Francois-Henri Pinault, scion of the billionaire French clan that controls a global fashion empire, leapt into a Hollywood torn by labor strife with his latest in a string of deals.
(Bloomberg) — Francois-Henri Pinault, scion of the billionaire French clan that controls a global fashion empire, leapt into a Hollywood torn by labor strife with his latest in a string of deals.
His family’s Artémis holding company, which also controls Gucci-owner Kering SA, agreed to buy a majority stake in talent-management giant Creative Artists Agency in a transaction that values the business at $7 billion.
The purchase marks the third multibillion-dollar acquisition in as many months for Pinault, who as chief executive officer led Kering in buying fragrance maker Creed and a 30% stake in the fashion brand Valentino. The deals come as Gucci, the cash cow behind the Pinault’s family fortune, is struggling through a period of management and design upheaval and lackluster performance.
CAA represents some of the top stars in sports and entertainment, including actress Salma Hayek, who is married to Francois-Henri, the son of Kering’s 87-year-old founder Francois Pinault. The elder Pinault is worth about $38 billion, according to the Bloomberg Billionaires Index.
The purchase will broaden Artémis’s holdings — which also include Christie’s auction house and French vineyards such as Chateau Latour — and potentially give Kering’s brands greater access to the celebrities who increasingly drive luxury sales.
“The CAA deal is a move to diversify,” said Philippe Pele-Clamour, adjunct professor at business school HEC Paris who specializes in family firms. The asset is centered in the US and is focused on being an intermediary in the talent market, much like Christie’s is in the art world, he said.
Luca Solca, a luxury industry analyst at Sanford C. Bernstein, qualified the CAA deal as a “personal matter” for the Pinault family. “They have many different interests beyond Kering, and it appears Hollywood is an obvious one of those, with Salma Hayek being the star she is,” he said by email.
Whatever the motivation, the links between Hollywood and luxury are longstanding, with brands paying top actors handsomely for their endorsements and designers vying to dress the stars. In announcing the deal, Francois-Henri Pinault praised CAA’s “relationships, and access across key sectors,” from celebrities to social media influencers.
Hayek herself was part of the cast of Ridley Scott’s 2021 “House of Gucci” film. And, while Gucci wasn’t directly involved in the movie, the brand did make its archive available to Scott.
At rival fashion group LVMH, run by Bernard Arnault — the world’s second-richest individual — a 2021 Tiffany & Co. ad campaign featured Beyonce and Jay-Z, while Louis Vuitton, the group’s biggest brand, named music star Pharrell Williams to be its menswear designer. He unveiled his debut collection in June with a star-studded show on Paris’s oldest bridge.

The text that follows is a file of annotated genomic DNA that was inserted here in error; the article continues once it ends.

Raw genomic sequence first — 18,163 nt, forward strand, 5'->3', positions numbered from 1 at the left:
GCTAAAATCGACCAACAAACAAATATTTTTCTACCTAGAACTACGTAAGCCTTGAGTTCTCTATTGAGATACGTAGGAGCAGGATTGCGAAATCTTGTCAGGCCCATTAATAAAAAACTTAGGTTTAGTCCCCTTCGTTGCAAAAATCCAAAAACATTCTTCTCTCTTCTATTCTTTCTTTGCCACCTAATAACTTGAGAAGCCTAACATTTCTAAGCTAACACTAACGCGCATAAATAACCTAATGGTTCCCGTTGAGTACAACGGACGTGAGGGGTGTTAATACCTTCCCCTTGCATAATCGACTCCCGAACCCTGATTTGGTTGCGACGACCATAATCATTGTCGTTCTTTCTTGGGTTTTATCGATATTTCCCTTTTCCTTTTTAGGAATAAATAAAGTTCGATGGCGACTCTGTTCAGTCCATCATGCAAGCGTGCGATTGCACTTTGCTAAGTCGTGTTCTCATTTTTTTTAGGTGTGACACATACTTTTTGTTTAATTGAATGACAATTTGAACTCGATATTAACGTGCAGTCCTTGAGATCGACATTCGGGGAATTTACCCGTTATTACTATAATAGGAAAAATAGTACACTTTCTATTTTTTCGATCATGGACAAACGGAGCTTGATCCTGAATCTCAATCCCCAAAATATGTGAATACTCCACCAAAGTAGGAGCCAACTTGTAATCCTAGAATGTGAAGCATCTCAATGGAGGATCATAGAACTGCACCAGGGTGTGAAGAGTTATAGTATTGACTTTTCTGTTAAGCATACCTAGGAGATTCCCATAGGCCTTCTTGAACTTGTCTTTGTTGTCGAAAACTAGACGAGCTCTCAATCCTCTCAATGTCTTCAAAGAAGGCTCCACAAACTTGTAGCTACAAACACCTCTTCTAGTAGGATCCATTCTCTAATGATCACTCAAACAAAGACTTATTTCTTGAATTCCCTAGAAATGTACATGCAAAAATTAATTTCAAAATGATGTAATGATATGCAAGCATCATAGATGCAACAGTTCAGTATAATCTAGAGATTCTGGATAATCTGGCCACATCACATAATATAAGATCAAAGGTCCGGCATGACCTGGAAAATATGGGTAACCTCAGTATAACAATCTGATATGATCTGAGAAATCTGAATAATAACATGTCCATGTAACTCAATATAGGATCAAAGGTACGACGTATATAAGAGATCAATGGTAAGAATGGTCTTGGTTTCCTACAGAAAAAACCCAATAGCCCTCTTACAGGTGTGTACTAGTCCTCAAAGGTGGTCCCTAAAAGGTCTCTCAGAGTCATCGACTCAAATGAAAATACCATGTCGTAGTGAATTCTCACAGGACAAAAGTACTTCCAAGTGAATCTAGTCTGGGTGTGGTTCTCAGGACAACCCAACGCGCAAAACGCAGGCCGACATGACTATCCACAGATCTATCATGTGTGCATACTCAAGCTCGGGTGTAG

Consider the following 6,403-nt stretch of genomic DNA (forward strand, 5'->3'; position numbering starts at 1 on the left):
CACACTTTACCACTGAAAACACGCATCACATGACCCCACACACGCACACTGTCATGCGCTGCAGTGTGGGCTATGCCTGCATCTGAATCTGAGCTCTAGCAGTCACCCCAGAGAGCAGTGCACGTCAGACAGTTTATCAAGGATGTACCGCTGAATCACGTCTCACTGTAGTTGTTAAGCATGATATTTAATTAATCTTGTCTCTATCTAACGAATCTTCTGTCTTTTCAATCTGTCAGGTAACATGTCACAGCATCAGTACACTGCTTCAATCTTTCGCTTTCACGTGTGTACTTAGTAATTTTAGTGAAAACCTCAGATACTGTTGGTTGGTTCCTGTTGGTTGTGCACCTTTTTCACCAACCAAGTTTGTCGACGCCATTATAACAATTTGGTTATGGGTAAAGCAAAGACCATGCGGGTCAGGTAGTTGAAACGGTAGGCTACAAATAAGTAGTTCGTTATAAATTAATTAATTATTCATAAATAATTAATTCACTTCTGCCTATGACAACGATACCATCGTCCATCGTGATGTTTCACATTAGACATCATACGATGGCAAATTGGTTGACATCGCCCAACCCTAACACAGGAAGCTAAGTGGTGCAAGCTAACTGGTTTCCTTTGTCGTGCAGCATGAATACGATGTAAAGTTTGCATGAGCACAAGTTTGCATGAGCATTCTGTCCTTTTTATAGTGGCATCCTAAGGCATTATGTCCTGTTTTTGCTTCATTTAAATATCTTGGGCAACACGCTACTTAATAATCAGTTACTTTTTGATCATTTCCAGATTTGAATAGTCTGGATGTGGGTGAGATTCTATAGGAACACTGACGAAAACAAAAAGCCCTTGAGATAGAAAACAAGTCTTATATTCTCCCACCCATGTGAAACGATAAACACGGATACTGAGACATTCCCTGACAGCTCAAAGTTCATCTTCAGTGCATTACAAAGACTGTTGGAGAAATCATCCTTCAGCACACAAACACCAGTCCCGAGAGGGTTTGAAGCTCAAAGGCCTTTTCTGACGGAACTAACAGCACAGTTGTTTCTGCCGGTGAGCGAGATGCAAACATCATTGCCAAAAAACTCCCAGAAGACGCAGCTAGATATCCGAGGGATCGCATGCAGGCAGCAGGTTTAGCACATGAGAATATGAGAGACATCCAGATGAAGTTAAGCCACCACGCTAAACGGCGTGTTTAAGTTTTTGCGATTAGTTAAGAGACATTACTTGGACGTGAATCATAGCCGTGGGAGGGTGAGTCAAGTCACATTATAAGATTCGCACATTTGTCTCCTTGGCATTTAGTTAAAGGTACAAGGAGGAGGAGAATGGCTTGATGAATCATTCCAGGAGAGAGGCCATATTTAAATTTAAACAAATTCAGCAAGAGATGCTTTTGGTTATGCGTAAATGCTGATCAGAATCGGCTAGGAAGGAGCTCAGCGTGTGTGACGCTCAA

Still, the CAA deal comes at a troubled moment for Hollywood. For the first time in more than 60 years, writers and actors are on strike at the same time. They’re both seeking higher pay and a greater share of earnings from streaming, which has transformed the industry, and protections against artificial intelligence, which is about to do so again.
Luxury brands have felt the impact of the strikes, with stars cutting back on red carpet appearances at movie premieres and events like the Venice film festival, where they typically don fancy gowns and suits from the high-end labels. Aside from Gucci, Kering’s stable of brands includes Balenciaga, Bottega Veneta and Brioni.
Luxury players, meanwhile, have seen their shares tumble recently on worries about inflation, a slowdown in US demand and a disappointing post-Covid recovery in China. The declines have dented the fortunes of tycoons such as Arnault and the Pinaults.
There were earlier signs the Pinaults were exploring bridges between their luxury empire and Hollywood when Kering’s second-biggest brand, Yves Saint Laurent, announced in April it was launching a movie production company called Saint Laurent Productions, overseen by the brand’s creative director, Anthony Vaccarello.
At the time, Vaccarello said he wanted to “work with and provide a space for all the great film talents who have inspired me over the years.” The production arm premiered a short film by director Pedro Almodovar at the Cannes film festival in May.
Kering has also awarded the “Women in Motion” prize at Cannes since 2015, which recognizes female talent in the film industry. This year, the recipient was Michelle Yeoh, who wore a Balenciaga gown at the festival’s premiere of a movie called Firebrand.
The younger Pinault’s track record on acquisitions has been mixed at Kering. In 2011 and 2014, he announced the purchases of Swiss watchmakers Girard-Perregaux and Ulysse Nardin, only to sell both back to management last year after a poor performance.
Whether the CAA acquisition is driven by shrewd financial considerations or personal passions, what’s clear is that Artémis has in the past mostly invested for the long-term and the Pinault family will likely take an active role in oversight of CAA’s management.
“The investment is big enough that even if members of the family have a personal interest in the type of business, I would imagine the acquisition has been thoroughly vetted and assessed for risks,” Pele-Clamour said. “It’ll be interesting to look at its performance in three or four years.”
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